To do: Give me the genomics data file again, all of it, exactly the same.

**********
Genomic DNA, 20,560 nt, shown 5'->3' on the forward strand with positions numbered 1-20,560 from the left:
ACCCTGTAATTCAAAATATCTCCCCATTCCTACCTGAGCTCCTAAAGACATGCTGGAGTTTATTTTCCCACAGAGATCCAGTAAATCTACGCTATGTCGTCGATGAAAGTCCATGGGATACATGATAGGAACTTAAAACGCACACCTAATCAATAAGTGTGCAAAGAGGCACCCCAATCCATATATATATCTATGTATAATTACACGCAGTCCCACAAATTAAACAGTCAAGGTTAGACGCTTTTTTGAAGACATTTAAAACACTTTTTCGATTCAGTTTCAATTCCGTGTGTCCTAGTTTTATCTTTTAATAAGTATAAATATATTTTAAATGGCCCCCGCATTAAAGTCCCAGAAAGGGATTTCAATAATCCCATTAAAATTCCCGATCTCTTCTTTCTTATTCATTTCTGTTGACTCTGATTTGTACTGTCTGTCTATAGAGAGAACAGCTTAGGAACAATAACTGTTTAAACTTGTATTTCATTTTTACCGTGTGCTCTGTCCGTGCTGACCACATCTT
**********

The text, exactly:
Genomic DNA, 20,560 nt, shown 5'->3' on the forward strand with positions numbered 1-20,560 from the left:
ACCCTGTAATTCAAAATATCTCCCCATTCCTACCTGAGCTCCTAAAGACATGCTGGAGTTTATTTTCCCACAGAGATCCAGTAAATCTACGCTATGTCGTCGATGAAAGTCCATGGGATACATGATAGGAACTTAAAACGCACACCTAATCAATAAGTGTGCAAAGAGGCACCCCAATCCATATATATATCTATGTATAATTACACGCAGTCCCACAAATTAAACAGTCAAGGTTAGACGCTTTTTTGAAGACATTTAAAACACTTTTTCGATTCAGTTTCAATTCCGTGTGTCCTAGTTTTATCTTTTAATAAGTATAAATATATTTTAAATGGCCCCCGCATTAAAGTCCCAGAAAGGGATTTCAATAATCCCATTAAAATTCCCGATCTCTTCTTTCTTATTCATTTCTGTTGACTCTGATTTGTACTGTCTGTCTATAGAGAGAACAGCTTAGGAACAATAACTGTTTAAACTTGTATTTCATTTTTACCGTGTGCTCTGTCCGTGCTGACCACATCTT